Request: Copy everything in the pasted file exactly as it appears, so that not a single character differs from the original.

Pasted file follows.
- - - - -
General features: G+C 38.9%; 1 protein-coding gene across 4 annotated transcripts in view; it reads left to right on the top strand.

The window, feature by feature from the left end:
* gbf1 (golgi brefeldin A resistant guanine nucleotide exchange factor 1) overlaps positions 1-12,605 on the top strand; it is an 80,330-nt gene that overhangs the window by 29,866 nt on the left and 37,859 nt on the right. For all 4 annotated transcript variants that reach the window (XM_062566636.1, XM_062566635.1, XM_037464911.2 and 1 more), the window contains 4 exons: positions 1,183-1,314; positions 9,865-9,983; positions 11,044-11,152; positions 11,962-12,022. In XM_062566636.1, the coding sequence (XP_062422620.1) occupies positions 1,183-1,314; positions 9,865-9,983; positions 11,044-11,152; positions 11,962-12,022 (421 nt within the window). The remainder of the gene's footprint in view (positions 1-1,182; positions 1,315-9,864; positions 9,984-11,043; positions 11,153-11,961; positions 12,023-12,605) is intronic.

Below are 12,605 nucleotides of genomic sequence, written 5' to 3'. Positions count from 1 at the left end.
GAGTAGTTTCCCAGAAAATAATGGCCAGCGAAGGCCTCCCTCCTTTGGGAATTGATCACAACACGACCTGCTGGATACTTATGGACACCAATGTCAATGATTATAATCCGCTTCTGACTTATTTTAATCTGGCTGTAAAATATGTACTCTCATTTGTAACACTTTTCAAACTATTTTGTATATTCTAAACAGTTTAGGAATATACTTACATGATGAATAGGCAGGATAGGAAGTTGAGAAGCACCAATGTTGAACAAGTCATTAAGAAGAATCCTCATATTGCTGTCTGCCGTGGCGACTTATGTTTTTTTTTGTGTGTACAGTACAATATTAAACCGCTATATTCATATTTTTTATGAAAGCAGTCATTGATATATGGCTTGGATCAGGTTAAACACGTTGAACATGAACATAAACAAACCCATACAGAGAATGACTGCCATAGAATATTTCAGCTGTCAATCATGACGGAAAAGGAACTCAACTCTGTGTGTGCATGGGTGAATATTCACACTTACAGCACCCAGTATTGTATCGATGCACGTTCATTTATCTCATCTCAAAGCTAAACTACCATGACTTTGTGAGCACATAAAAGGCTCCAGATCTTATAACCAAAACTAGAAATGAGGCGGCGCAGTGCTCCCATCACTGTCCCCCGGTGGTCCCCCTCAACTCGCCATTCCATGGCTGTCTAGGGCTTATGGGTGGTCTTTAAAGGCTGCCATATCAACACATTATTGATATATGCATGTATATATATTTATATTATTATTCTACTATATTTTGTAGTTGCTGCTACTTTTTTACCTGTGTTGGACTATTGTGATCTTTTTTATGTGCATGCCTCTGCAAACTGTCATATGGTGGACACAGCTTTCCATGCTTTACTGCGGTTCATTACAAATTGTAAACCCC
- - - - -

General features: G+C 38.9%; 1 protein-coding gene across 4 annotated transcripts in view; it reads left to right on the top strand.

The window, feature by feature from the left end:
* gbf1 (golgi brefeldin A resistant guanine nucleotide exchange factor 1) overlaps positions 1-12,605 on the top strand; it is an 80,330-nt gene that overhangs the window by 29,866 nt on the left and 37,859 nt on the right. For all 4 annotated transcript variants that reach the window (XM_062566636.1, XM_062566635.1, XM_037464911.2 and 1 more), the window contains 4 exons: positions 1,183-1,314; positions 9,865-9,983; positions 11,044-11,152; positions 11,962-12,022. In XM_062566636.1, the coding sequence (XP_062422620.1) occupies positions 1,183-1,314; positions 9,865-9,983; positions 11,044-11,152; positions 11,962-12,022 (421 nt within the window). The remainder of the gene's footprint in view (positions 1-1,182; positions 1,315-9,864; positions 9,984-11,043; positions 11,153-11,961; positions 12,023-12,605) is intronic.

Below are 12,605 nucleotides of genomic sequence, written 5' to 3'. Positions count from 1 at the left end.
GAGTAGTTTCCCAGAAAATAATGGCCAGCGAAGGCCTCCCTCCTTTGGGAATTGATCACAACACGACCTGCTGGATACTTATGGACACCAATGTCAATGATTATAATCCGCTTCTGACTTATTTTAATCTGGCTGTAAAATATGTACTCTCATTTGTAACACTTTTCAAACTATTTTGTATATTCTAAACAGTTTAGGAATATACTTACATGATGAATAGGCAGGATAGGAAGTTGAGAAGCACCAATGTTGAACAAGTCATTAAGAAGAATCCTCATATTGCTGTCTGCCGTGGCGACTTATGTTTTTTTTTGTGTGTACAGTACAATATTAAACCGCTATATTCATATTTTTTATGAAAGCAGTCATTGATATATGGCTTGGATCAGGTTAAACACGTTGAACATGAACATAAACAAACCCATACAGAGAATGACTGCCATAGAATATTTCAGCTGTCAATCATGACGGAAAAGGAACTCAACTCTGTGTGTGCATGGGTGAATATTCACACTTACAGCACCCAGTATTGTATCGATGCACGTTCATTTATCTCATCTCAAAGCTAAACTACCATGACTTTGTGAGCACATAAAAGGCTCCAGATCTTATAACCAAAACTAGAAATGAGGCGGCGCAGTGCTCCCATCACTGTCCCCCGGTGGTCCCCCTCAACTCGCCATTCCATGGCTGTCTAGGGCTTATGGGTGGTCTTTAAAGGCTGCCATATCAACACATTATTGATATATGCATGTATATATATTTATATTATTATTCTACTATATTTTGTAGTTGCTGCTACTTTTTTACCTGTGTTGGACTATTGTGATCTTTTTTATGTGCATGCCTCTGCAAACTGTCATATGGTGGACACAGCTTTCCATGCTTTACTGCGGTTCATTACAAATTGTAAACCCC